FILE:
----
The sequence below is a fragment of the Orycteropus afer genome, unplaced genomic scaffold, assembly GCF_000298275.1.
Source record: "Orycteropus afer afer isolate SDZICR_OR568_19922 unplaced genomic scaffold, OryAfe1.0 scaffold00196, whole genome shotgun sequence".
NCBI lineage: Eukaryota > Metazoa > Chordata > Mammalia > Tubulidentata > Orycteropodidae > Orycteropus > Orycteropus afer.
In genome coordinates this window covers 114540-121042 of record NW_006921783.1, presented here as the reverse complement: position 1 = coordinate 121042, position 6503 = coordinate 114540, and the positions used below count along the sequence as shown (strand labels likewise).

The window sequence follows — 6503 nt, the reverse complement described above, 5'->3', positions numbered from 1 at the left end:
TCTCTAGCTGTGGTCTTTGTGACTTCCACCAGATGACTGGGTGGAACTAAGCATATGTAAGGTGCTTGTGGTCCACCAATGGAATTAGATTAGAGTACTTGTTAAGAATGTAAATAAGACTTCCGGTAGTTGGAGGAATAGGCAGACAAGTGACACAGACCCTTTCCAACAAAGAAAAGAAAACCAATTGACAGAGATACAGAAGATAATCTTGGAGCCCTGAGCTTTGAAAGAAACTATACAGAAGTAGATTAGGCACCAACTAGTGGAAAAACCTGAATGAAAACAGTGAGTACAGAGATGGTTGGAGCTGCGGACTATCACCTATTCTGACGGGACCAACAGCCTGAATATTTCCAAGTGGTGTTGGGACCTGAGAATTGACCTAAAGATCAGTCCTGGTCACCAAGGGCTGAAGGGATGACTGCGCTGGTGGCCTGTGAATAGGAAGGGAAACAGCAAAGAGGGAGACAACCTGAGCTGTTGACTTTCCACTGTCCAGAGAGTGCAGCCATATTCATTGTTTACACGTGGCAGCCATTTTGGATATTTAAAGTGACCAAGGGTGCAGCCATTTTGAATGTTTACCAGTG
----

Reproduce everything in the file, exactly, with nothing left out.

The sequence below is a fragment of the Orycteropus afer genome, unplaced genomic scaffold, assembly GCF_000298275.1.
Source record: "Orycteropus afer afer isolate SDZICR_OR568_19922 unplaced genomic scaffold, OryAfe1.0 scaffold00196, whole genome shotgun sequence".
NCBI lineage: Eukaryota > Metazoa > Chordata > Mammalia > Tubulidentata > Orycteropodidae > Orycteropus > Orycteropus afer.
In genome coordinates this window covers 114540-121042 of record NW_006921783.1, presented here as the reverse complement: position 1 = coordinate 121042, position 6503 = coordinate 114540, and the positions used below count along the sequence as shown (strand labels likewise).

The window sequence follows — 6503 nt, the reverse complement described above, 5'->3', positions numbered from 1 at the left end:
TCTCTAGCTGTGGTCTTTGTGACTTCCACCAGATGACTGGGTGGAACTAAGCATATGTAAGGTGCTTGTGGTCCACCAATGGAATTAGATTAGAGTACTTGTTAAGAATGTAAATAAGACTTCCGGTAGTTGGAGGAATAGGCAGACAAGTGACACAGACCCTTTCCAACAAAGAAAAGAAAACCAATTGACAGAGATACAGAAGATAATCTTGGAGCCCTGAGCTTTGAAAGAAACTATACAGAAGTAGATTAGGCACCAACTAGTGGAAAAACCTGAATGAAAACAGTGAGTACAGAGATGGTTGGAGCTGCGGACTATCACCTATTCTGACGGGACCAACAGCCTGAATATTTCCAAGTGGTGTTGGGACCTGAGAATTGACCTAAAGATCAGTCCTGGTCACCAAGGGCTGAAGGGATGACTGCGCTGGTGGCCTGTGAATAGGAAGGGAAACAGCAAAGAGGGAGACAACCTGAGCTGTTGACTTTCCACTGTCCAGAGAGTGCAGCCATATTCATTGTTTACACGTGGCAGCCATTTTGGATATTTAAAGTGACCAAGGGTGCAGCCATTTTGAATGTTTACCAGTG